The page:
Should I Celebrate Christmas with my Non-Muslim Family Members?

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Question:

Every year I let my family know that I will not celebrate Christmas with them. Last year, my mother gave us gifts that said they were from Santa Claus. At that time, I was pregnant, and it became even more important for me that we distance ourselves from non-Islamic religious holidays. I know how time grows every year, and I hate making my parents feel so bad. I'm not quite sure how to explain this to them anymore. I was stuck between my mother with serious anxiety and my husband, who does not quite understand why it is so difficult for them. Another year goes by, and now I have a little girl, and I have to explain to my mother why I cannot see her at this time of year. I just saw them last month, and my mother already said that she bought Christmas presents. What should I do or tell them to make it easier?

Answer:

You have a difficult time adjusting the value of Christmas for your parents, while at the same time wanting to raise your daughter, adhering to Islamic traditions. Looks like your husband doesn't understand how tense you feel when you disappoint your parents year after year. You and your husband may not have discussed in detail how you will celebrate the holidays, given that your parents come from a different tradition before marrying. Since your experience is completely insignificant to your husband, he may not understand the meaning of the holiday for your parents and the traditions that they created with you in childhood. Parents whose children convert to Islam may find it very difficult to understand that “family traditions” will no longer be celebrated because of the new beliefs of their child.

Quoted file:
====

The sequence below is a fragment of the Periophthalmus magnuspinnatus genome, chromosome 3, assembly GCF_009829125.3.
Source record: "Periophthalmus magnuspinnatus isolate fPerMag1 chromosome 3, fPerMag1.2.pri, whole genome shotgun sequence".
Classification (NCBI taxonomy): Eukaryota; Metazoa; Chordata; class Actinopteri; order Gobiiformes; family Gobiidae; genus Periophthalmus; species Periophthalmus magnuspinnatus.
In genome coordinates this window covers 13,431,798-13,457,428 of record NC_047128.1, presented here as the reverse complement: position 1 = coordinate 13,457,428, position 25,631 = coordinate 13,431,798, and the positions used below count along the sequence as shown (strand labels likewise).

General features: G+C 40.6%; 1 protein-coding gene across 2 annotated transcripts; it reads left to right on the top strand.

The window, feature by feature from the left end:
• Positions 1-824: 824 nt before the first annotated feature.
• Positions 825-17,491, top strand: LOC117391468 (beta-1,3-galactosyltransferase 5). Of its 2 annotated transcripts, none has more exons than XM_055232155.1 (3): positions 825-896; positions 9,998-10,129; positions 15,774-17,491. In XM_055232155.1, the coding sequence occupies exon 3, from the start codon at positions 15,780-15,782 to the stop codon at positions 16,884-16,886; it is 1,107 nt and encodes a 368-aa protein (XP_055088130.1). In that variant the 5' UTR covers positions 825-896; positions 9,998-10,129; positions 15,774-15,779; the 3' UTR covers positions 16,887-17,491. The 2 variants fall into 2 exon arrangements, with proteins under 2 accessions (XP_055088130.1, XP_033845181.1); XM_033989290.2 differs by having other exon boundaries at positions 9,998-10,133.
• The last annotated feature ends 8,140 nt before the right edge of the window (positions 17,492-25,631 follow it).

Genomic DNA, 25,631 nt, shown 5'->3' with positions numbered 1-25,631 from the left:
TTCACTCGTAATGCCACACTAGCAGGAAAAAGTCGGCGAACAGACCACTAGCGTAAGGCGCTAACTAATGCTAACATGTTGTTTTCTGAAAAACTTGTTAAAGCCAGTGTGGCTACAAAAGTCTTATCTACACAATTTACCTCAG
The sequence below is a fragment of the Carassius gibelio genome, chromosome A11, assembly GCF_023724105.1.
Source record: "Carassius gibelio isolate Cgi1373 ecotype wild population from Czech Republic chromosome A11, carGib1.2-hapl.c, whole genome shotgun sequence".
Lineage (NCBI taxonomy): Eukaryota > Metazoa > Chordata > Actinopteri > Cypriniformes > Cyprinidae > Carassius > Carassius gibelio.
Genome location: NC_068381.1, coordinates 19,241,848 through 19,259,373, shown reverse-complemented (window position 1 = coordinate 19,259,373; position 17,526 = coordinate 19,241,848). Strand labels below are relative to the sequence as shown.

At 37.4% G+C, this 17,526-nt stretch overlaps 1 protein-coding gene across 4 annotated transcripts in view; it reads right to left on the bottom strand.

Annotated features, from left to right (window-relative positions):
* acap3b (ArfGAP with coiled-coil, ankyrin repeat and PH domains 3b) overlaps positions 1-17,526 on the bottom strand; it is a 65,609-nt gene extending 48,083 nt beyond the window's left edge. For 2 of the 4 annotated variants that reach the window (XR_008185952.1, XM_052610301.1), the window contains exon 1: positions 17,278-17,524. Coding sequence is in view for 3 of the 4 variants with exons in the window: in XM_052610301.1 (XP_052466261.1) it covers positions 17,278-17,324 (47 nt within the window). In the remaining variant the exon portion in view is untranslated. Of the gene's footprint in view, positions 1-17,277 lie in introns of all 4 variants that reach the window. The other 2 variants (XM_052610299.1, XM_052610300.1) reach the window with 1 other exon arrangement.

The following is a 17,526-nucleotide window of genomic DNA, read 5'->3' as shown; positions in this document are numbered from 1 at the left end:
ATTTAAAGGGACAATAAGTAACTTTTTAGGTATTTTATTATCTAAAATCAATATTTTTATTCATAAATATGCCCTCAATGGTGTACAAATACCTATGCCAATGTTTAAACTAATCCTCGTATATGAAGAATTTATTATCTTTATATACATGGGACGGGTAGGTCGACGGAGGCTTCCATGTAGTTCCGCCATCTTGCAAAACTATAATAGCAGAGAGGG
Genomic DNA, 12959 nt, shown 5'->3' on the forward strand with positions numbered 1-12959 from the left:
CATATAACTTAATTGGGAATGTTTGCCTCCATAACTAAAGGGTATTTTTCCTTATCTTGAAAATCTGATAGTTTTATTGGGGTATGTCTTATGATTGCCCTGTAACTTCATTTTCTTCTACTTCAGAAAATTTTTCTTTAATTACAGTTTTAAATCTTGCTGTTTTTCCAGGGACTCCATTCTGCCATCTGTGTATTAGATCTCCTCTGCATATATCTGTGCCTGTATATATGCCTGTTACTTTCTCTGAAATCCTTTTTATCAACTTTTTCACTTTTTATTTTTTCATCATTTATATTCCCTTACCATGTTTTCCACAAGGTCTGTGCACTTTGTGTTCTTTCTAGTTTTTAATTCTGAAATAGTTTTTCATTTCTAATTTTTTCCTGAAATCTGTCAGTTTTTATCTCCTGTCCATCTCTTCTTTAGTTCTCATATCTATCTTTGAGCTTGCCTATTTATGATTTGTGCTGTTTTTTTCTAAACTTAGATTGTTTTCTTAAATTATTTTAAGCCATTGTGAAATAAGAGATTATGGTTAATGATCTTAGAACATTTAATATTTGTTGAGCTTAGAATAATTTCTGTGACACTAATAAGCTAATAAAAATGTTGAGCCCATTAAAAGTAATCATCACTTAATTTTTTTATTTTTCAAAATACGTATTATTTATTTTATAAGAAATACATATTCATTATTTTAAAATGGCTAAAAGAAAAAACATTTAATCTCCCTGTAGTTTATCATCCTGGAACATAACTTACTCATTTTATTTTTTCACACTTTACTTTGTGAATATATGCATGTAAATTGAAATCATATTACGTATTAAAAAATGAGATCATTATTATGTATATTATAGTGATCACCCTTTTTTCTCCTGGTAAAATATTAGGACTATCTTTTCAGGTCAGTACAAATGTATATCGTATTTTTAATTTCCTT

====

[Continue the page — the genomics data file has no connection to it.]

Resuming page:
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You and your husband will need to discuss how you want to go to the holidays with your parents and share this information with your parents. Each family prefers to manage holidays in different ways, and these opinions may change as their children grow older. Depending on what is convenient for you, you can distance yourself from your family together during the holidays or you can join your parents according to their tradition. You and your husband will have to decide together what is best for your family. If you share with your parents that you are not celebrating Christmas, and they insist on giving you and your children gifts, you and your husband need to reconcile the idea of ​​accepting gifts from the family. Is it a challenge to your faith or the expression of love and generosity from your parents? Emulate the love you have for your parents, understanding where they came from, and communicate with them with your thoughts and views. As your children grow and new traditions develop, your parents can learn to adapt their traditions to what is more convenient for you and your husband, and even join you in your religious traditions.


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